This has been on my mind a lot lately. Great ideas are only great if you follow through on the original idea all the way through the design phase: design, creation, implementation, feedback, repeat. If you fail on one of these steps, the idea has an increased possibility of failure.
The same is true with our classroom. How often as teachers do we say that we will get the test, paper, or project graded over the weekend so that we can maximize the relevance of feedback we give students, only to have life get in the way. Before we know it, a few weeks have gone by and we're rushing to return one set of assessments to students before giving them the next. In a case like this (which I was often guilty of), we let our students down. The blame is ours to bear when students don't care to revise and improve if the window has passed.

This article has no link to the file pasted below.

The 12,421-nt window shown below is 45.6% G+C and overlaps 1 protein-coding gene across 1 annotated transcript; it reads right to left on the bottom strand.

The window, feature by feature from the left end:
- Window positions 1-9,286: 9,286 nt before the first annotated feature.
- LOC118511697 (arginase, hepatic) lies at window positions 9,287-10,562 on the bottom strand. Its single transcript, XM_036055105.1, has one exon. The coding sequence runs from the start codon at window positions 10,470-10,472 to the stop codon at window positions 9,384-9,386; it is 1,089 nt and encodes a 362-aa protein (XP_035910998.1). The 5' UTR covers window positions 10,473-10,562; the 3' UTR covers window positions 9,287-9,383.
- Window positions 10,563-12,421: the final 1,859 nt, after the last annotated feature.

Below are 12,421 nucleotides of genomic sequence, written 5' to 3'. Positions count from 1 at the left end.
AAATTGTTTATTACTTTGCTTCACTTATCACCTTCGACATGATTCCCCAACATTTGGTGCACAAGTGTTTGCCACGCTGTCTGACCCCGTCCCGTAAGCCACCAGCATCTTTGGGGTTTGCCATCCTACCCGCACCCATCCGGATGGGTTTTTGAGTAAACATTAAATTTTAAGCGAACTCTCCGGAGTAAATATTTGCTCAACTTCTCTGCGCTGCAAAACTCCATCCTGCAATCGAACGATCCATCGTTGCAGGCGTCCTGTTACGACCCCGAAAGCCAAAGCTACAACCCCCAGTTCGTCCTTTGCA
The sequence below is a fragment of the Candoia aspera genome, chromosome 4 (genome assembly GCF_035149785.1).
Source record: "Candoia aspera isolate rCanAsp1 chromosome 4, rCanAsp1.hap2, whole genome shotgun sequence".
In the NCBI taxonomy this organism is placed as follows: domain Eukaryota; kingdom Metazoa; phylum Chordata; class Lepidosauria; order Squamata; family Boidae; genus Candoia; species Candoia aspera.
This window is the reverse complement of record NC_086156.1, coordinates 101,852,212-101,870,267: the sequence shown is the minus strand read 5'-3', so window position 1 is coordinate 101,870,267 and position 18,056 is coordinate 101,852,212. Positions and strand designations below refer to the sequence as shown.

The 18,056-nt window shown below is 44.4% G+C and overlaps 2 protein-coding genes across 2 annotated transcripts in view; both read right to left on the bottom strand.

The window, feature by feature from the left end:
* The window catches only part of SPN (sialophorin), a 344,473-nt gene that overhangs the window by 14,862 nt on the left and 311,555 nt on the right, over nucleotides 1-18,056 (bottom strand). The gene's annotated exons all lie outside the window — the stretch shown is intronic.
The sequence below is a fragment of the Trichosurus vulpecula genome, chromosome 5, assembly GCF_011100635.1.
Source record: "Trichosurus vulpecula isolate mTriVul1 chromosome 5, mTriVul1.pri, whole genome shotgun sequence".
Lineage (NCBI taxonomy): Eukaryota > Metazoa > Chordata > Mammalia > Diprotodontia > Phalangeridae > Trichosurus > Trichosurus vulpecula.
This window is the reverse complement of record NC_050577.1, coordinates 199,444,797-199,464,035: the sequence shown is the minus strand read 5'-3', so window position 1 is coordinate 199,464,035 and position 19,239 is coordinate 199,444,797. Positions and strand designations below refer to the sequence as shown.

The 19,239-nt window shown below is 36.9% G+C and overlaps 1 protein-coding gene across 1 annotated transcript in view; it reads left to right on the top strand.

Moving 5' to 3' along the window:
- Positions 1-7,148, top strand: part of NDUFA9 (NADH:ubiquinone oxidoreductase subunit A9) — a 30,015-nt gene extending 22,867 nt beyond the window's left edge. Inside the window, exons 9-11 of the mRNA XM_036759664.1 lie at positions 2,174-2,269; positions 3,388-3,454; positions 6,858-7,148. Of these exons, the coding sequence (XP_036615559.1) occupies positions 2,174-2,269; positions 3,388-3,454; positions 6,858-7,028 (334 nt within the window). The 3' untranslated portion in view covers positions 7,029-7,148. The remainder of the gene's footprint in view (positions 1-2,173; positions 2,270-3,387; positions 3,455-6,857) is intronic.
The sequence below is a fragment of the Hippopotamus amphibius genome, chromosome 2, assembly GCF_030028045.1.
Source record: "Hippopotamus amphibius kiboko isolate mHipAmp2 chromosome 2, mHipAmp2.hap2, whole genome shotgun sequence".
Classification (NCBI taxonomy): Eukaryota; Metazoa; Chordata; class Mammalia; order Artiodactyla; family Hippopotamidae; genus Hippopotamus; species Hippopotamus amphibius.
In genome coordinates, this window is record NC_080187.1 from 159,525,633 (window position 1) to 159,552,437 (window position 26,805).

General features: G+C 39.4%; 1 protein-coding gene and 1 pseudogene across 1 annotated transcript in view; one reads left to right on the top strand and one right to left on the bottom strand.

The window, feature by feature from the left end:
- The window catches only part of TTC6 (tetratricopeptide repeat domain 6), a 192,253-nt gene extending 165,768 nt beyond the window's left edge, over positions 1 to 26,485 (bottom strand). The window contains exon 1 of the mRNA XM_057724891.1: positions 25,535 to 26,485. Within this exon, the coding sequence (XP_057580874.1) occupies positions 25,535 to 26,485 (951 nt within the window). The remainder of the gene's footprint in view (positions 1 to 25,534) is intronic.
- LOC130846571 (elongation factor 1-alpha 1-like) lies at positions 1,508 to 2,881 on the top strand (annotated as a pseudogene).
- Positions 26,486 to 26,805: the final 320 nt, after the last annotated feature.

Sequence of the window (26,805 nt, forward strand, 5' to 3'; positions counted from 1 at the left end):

When choosing friends, mentors, and leaders, this is just as important. Choose those who do what they say they're going to when they say they're going to do it. Also, be that person. If you say that you'll find time to research a problem, make the time. If you tell someone that you'll arrange a time to meet with them to discuss a concern they have, check your calendar and make the appointment. If it's just that you're looking forward to seeing someone outside of school, make it happen. Be the person that others can count on to follow through on what you say. That's what our students of ALL ages need. Strong relationships in and out of the classroom make us better educators, but it takes effort and nourishment. Surround yourself with those who are also willing to do the work.